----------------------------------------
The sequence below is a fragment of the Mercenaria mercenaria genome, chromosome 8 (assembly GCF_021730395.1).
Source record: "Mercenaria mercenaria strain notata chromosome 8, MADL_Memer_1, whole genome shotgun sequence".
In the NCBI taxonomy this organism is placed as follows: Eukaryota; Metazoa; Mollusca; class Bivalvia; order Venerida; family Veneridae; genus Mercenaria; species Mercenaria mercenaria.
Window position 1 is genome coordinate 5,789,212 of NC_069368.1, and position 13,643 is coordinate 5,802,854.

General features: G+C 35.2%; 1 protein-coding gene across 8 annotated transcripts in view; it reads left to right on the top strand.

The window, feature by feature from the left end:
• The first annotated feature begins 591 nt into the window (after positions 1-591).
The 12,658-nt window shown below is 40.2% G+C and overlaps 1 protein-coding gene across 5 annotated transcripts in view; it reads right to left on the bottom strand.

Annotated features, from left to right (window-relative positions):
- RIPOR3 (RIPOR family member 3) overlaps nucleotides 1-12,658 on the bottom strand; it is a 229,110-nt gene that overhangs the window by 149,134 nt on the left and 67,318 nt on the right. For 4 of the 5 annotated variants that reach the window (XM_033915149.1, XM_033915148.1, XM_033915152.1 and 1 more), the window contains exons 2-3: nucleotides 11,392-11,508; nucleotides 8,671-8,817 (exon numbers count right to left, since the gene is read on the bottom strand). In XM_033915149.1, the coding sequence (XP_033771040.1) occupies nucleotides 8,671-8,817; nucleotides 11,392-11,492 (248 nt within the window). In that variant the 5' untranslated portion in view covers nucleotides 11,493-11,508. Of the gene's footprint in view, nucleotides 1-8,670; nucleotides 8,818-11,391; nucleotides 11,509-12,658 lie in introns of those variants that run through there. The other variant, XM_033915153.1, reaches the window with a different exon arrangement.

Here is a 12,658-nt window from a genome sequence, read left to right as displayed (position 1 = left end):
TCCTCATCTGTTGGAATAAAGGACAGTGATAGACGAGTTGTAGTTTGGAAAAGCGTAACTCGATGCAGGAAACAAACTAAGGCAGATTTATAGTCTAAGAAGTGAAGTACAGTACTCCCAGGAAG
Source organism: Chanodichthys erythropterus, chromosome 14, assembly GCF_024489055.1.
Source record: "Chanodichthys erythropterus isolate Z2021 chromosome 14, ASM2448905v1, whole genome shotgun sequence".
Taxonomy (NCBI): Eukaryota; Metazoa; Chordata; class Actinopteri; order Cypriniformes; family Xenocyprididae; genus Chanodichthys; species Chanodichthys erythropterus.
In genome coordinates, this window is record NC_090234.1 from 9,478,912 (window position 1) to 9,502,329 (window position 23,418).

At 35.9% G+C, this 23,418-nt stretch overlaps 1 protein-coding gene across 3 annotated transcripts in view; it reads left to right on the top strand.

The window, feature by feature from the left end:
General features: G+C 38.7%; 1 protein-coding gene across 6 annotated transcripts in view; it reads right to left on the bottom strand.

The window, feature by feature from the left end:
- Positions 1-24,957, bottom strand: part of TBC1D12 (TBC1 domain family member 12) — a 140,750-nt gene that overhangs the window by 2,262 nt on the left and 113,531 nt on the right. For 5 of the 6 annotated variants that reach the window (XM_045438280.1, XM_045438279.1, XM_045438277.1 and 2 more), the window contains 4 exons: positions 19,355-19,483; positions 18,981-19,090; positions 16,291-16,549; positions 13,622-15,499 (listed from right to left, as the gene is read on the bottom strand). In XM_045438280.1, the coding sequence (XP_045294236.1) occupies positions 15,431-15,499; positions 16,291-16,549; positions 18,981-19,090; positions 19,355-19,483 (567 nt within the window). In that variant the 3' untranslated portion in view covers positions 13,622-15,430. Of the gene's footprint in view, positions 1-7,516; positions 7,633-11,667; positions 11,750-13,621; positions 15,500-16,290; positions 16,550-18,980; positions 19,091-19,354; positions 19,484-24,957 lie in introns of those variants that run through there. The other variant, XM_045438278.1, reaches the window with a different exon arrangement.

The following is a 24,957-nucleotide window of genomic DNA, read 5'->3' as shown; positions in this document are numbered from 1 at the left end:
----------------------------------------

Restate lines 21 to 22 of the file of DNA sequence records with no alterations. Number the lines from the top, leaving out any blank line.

- Positions 1-24,957, bottom strand: part of TBC1D12 (TBC1 domain family member 12) — a 140,750-nt gene that overhangs the window by 2,262 nt on the left and 113,531 nt on the right. For 5 of the 6 annotated variants that reach the window (XM_045438280.1, XM_045438279.1, XM_045438277.1 and 2 more), the window contains 4 exons: positions 19,355-19,483; positions 18,981-19,090; positions 16,291-16,549; positions 13,622-15,499 (listed from right to left, as the gene is read on the bottom strand). In XM_045438280.1, the coding sequence (XP_045294236.1) occupies positions 15,431-15,499; positions 16,291-16,549; positions 18,981-19,090; positions 19,355-19,483 (567 nt within the window). In that variant the 3' untranslated portion in view covers positions 13,622-15,430. Of the gene's footprint in view, positions 1-7,516; positions 7,633-11,667; positions 11,750-13,621; positions 15,500-16,290; positions 16,550-18,980; positions 19,091-19,354; positions 19,484-24,957 lie in introns of those variants that run through there. The other variant, XM_045438278.1, reaches the window with a different exon arrangement.

The following is a 24,957-nucleotide window of genomic DNA, read 5'->3' as shown; positions in this document are numbered from 1 at the left end: